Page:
[15th October still in Leith.]

The xvj day of October being Saturday in Sterling.

   Item giffin to Dowglas the daft hussie 

vj s. viij d.

   Item for baiking the hors braid in loiffis 

xij d.

   Item giffin to the stabillar for your hors on Munounday at evin, the tent of October, being fywe hors in number on Maunounday all nycht Tysday all nycht and Fryday all nycht sax hors, your littill naig all nycht on Wednesday and on Fuiresday all nycht, ilk hors in the nycht twa s. extending in the haill to 

xlvj s.

   Item sevin dowsand of braid to your cursour and broun geldin, ilk hors the day as ye commandit your self to Johne Calder viij braid, four braid at everay wattering to the hors, pryce of the braid iij d. extending in the haill to 

xxi s.

– Sketches, Articles VIII.

 

Diverse [people] were hanged this year, for [receiving] and entertaining of him;.. likewise as also [Robert Stewart] the Captain of Blackness, [on] the 15th of October [1594], for the same cause. 

– Historical Works, pp.340-416.

 

In 1600 Isabel Young was “woryt at a stake” for laying sickness on various persons, “and thereafter burnt to ashes on the Castle Hill.”1 Eight years after, James Reid, a noted sorcerer, perished in the same place, charged with practising healing by the black art, “whilk craft,” says one authority, “he learned frae the devil, his master, in Binnie Craigs and Corstorphine, where he met with him and consulted with him divers tymes, whiles in the likeness of a man, whiles in the likeness of a horse.” Moreover, he had tried to destroy the crops of David Liberton by putting a piece of enchanted flesh under his mill door, and to destroy David bodily by making a picture of him in wax and melting it before a fire, an ancient superstition – common to the Western Isles and in some parts of Rajpootana to this day. So great was the horror these crimes excited, that he was taken direct from the court to the stake. During the ten years of the Commonwealth executions on this spot [Castle Hill] occurred with appalling frequency.2 On the 15th October, 1656, seven culprits were executed at once, two of whom were burned;.. 

– Old and New Edinburgh, pp.79-87.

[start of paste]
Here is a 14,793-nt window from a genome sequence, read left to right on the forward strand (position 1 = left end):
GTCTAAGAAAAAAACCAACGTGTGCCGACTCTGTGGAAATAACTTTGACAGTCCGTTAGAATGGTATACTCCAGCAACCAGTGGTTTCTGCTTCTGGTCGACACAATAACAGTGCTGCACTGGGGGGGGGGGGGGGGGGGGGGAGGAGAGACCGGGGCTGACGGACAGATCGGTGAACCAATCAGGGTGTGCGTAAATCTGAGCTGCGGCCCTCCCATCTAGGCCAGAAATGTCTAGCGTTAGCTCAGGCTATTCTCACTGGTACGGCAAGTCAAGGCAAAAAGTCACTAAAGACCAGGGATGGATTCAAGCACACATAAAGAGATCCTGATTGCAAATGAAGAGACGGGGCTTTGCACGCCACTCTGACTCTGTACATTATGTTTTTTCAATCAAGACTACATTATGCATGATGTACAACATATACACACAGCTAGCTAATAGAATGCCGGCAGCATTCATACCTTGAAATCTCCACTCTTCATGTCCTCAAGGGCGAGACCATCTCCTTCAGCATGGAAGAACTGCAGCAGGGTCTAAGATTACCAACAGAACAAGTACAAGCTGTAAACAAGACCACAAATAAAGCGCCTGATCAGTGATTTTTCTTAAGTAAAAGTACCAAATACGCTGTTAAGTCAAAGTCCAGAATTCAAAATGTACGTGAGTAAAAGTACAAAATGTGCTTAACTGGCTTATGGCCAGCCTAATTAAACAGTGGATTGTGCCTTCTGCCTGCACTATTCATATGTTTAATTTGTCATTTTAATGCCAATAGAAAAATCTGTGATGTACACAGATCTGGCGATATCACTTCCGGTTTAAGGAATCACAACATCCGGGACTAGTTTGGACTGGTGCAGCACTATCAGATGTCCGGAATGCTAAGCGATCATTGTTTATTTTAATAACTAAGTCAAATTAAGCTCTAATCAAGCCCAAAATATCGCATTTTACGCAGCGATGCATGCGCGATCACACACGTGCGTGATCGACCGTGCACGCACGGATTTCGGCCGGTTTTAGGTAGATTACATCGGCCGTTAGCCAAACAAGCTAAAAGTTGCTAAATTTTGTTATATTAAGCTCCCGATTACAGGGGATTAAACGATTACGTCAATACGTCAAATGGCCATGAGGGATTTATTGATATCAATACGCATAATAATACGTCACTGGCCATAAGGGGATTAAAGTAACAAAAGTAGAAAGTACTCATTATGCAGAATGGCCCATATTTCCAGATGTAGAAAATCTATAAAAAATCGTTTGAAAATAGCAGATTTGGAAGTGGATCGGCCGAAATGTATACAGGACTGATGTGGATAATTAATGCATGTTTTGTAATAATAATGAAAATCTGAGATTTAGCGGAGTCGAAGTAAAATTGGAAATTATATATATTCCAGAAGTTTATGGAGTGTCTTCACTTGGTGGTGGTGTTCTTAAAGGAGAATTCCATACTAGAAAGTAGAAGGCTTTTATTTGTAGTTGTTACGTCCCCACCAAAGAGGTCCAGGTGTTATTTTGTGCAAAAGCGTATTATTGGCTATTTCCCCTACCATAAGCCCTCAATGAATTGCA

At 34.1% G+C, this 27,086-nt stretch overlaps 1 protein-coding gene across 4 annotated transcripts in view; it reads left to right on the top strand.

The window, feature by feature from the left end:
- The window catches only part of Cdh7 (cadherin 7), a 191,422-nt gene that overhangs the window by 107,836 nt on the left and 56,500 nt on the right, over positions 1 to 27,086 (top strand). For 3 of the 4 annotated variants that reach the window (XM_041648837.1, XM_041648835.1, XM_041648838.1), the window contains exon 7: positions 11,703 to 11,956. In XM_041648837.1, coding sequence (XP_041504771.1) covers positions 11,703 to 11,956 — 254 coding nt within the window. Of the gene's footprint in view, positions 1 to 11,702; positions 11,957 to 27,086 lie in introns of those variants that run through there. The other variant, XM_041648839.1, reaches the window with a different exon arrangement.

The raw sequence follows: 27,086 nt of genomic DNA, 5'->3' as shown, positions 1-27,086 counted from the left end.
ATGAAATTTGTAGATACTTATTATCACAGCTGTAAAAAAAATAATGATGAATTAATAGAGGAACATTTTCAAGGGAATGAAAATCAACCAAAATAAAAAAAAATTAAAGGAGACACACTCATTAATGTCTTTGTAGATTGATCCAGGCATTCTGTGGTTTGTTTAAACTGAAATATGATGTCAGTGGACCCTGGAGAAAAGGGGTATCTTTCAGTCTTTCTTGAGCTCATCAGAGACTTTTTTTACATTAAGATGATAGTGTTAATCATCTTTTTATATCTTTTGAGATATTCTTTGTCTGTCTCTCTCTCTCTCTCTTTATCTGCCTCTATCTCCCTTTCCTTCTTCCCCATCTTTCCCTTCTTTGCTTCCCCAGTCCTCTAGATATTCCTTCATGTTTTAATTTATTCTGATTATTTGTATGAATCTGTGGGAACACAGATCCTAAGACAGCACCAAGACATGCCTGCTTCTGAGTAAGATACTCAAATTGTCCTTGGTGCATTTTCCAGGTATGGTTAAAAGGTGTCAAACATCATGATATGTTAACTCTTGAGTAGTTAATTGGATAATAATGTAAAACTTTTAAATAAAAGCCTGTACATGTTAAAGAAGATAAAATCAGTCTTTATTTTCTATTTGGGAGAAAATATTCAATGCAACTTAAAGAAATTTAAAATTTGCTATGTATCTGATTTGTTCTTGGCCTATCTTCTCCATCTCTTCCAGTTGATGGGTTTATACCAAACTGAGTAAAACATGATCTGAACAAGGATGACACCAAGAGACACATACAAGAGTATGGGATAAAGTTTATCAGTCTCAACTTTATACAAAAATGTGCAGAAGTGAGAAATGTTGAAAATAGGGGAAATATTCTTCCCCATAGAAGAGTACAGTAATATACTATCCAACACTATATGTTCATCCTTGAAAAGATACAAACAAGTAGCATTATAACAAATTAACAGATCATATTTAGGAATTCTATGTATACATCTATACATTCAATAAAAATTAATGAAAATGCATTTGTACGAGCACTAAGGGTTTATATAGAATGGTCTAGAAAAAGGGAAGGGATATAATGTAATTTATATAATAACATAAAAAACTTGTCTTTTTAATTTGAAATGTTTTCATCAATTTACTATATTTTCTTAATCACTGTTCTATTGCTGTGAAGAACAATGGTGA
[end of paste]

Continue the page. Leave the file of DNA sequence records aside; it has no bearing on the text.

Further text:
1  Spotswood, “Miscellany.”
2  Pitcairn.

 

Oct. 15 [1662]. – Died, the Earl of Balcarres, a boy. ‘The lady his mother caused open him, and in his heart was found a notched stone, the bigness of one’s five fingers, Dr Martin and John Gourlay [apothecary] being present at his embalming.’ – Lam

– Domestic Annals, pp.302-321.

 

The butchers appear to have been in the habit also of leaving live cattle on the public street all night, and there is an order of the council in 1664 prohibiting this.1

– Old Glasgow, pp.266-276.

1  15th October, 1664.

 

In 1743 a proposal was submitted to the magistrates by one John Walker “for erecting a stage coach betwixt Edinburgh and Glasgow, to set out twice a week from Glasgow to Edinburgh, and the coach or lando to contain six passengers, with six sufficient horses, for twenty weeks in summer, and the rest of the year once a week – each passenger to pay 10s. sterling and to be entitled to 14 pund weight of baggage, and the toun to insure to him that 200 of his tickets shall be sold here each year.”1 The proposal was remitted to a committee, with what result does not appear. 

– Old Glasgow, pp.289-299.

1  Ibid., 15th October, 1743.

 

2153. A full collection of All the Proclamations and Orders, published by the Authority of Charles, Prince of Wales, since his Arrival in Edinburgh, the 17th Day of September till the 15th of October, 1745. 1745, 1746.

This volume contains two parts, published in two successive years. It is one of the scarcest books relative to the Jacobite Rising of 1745. The Jacobites took a printing-press from Glasgow, and with it they printed at Bannockburn an account of Falkirk Fight. (See Nos. 2166, 2379, 2602, 2616-2626.) 

– Memorial Catalogue, Gallery 1.